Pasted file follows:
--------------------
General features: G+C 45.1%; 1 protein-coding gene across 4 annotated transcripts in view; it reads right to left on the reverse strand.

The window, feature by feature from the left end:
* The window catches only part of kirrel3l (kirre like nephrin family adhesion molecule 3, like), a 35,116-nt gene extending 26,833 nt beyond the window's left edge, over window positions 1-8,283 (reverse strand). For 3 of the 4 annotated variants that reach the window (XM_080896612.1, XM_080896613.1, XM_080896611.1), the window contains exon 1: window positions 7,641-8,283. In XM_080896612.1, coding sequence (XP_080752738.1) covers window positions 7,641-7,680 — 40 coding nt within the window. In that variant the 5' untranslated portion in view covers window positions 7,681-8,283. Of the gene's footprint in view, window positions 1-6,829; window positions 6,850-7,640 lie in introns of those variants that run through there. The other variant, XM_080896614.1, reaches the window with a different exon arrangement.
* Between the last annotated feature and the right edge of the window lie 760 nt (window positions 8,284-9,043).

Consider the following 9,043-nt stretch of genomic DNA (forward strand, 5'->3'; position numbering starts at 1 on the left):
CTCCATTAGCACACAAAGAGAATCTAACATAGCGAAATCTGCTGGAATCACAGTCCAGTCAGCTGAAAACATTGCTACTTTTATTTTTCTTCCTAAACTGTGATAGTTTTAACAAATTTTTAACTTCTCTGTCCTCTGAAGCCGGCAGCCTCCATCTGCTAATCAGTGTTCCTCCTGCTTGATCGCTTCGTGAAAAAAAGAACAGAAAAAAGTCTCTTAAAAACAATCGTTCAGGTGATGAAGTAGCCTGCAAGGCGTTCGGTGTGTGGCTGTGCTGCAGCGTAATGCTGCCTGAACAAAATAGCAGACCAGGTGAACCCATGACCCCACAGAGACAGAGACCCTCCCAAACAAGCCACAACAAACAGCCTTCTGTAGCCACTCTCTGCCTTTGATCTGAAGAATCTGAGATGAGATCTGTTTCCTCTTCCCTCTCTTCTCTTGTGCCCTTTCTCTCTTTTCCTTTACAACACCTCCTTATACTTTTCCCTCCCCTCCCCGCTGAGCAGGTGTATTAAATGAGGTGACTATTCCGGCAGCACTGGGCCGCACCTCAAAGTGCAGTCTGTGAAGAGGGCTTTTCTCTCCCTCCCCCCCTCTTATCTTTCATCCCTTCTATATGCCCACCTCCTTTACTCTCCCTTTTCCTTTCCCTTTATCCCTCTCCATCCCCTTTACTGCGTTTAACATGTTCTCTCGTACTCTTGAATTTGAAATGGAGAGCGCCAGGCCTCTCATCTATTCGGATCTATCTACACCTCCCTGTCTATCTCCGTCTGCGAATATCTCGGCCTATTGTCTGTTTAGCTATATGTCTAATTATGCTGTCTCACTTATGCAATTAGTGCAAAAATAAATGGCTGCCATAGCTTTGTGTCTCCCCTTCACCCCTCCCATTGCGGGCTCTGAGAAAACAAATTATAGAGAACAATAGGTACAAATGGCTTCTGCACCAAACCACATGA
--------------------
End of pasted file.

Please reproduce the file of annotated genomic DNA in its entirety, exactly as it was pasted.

General features: G+C 45.1%; 1 protein-coding gene across 4 annotated transcripts in view; it reads right to left on the reverse strand.

The window, feature by feature from the left end:
* The window catches only part of kirrel3l (kirre like nephrin family adhesion molecule 3, like), a 35,116-nt gene extending 26,833 nt beyond the window's left edge, over window positions 1-8,283 (reverse strand). For 3 of the 4 annotated variants that reach the window (XM_080896612.1, XM_080896613.1, XM_080896611.1), the window contains exon 1: window positions 7,641-8,283. In XM_080896612.1, coding sequence (XP_080752738.1) covers window positions 7,641-7,680 — 40 coding nt within the window. In that variant the 5' untranslated portion in view covers window positions 7,681-8,283. Of the gene's footprint in view, window positions 1-6,829; window positions 6,850-7,640 lie in introns of those variants that run through there. The other variant, XM_080896614.1, reaches the window with a different exon arrangement.
* Between the last annotated feature and the right edge of the window lie 760 nt (window positions 8,284-9,043).

Consider the following 9,043-nt stretch of genomic DNA (forward strand, 5'->3'; position numbering starts at 1 on the left):
CTCCATTAGCACACAAAGAGAATCTAACATAGCGAAATCTGCTGGAATCACAGTCCAGTCAGCTGAAAACATTGCTACTTTTATTTTTCTTCCTAAACTGTGATAGTTTTAACAAATTTTTAACTTCTCTGTCCTCTGAAGCCGGCAGCCTCCATCTGCTAATCAGTGTTCCTCCTGCTTGATCGCTTCGTGAAAAAAAGAACAGAAAAAAGTCTCTTAAAAACAATCGTTCAGGTGATGAAGTAGCCTGCAAGGCGTTCGGTGTGTGGCTGTGCTGCAGCGTAATGCTGCCTGAACAAAATAGCAGACCAGGTGAACCCATGACCCCACAGAGACAGAGACCCTCCCAAACAAGCCACAACAAACAGCCTTCTGTAGCCACTCTCTGCCTTTGATCTGAAGAATCTGAGATGAGATCTGTTTCCTCTTCCCTCTCTTCTCTTGTGCCCTTTCTCTCTTTTCCTTTACAACACCTCCTTATACTTTTCCCTCCCCTCCCCGCTGAGCAGGTGTATTAAATGAGGTGACTATTCCGGCAGCACTGGGCCGCACCTCAAAGTGCAGTCTGTGAAGAGGGCTTTTCTCTCCCTCCCCCCCTCTTATCTTTCATCCCTTCTATATGCCCACCTCCTTTACTCTCCCTTTTCCTTTCCCTTTATCCCTCTCCATCCCCTTTACTGCGTTTAACATGTTCTCTCGTACTCTTGAATTTGAAATGGAGAGCGCCAGGCCTCTCATCTATTCGGATCTATCTACACCTCCCTGTCTATCTCCGTCTGCGAATATCTCGGCCTATTGTCTGTTTAGCTATATGTCTAATTATGCTGTCTCACTTATGCAATTAGTGCAAAAATAAATGGCTGCCATAGCTTTGTGTCTCCCCTTCACCCCTCCCATTGCGGGCTCTGAGAAAACAAATTATAGAGAACAATAGGTACAAATGGCTTCTGCACCAAACCACATGA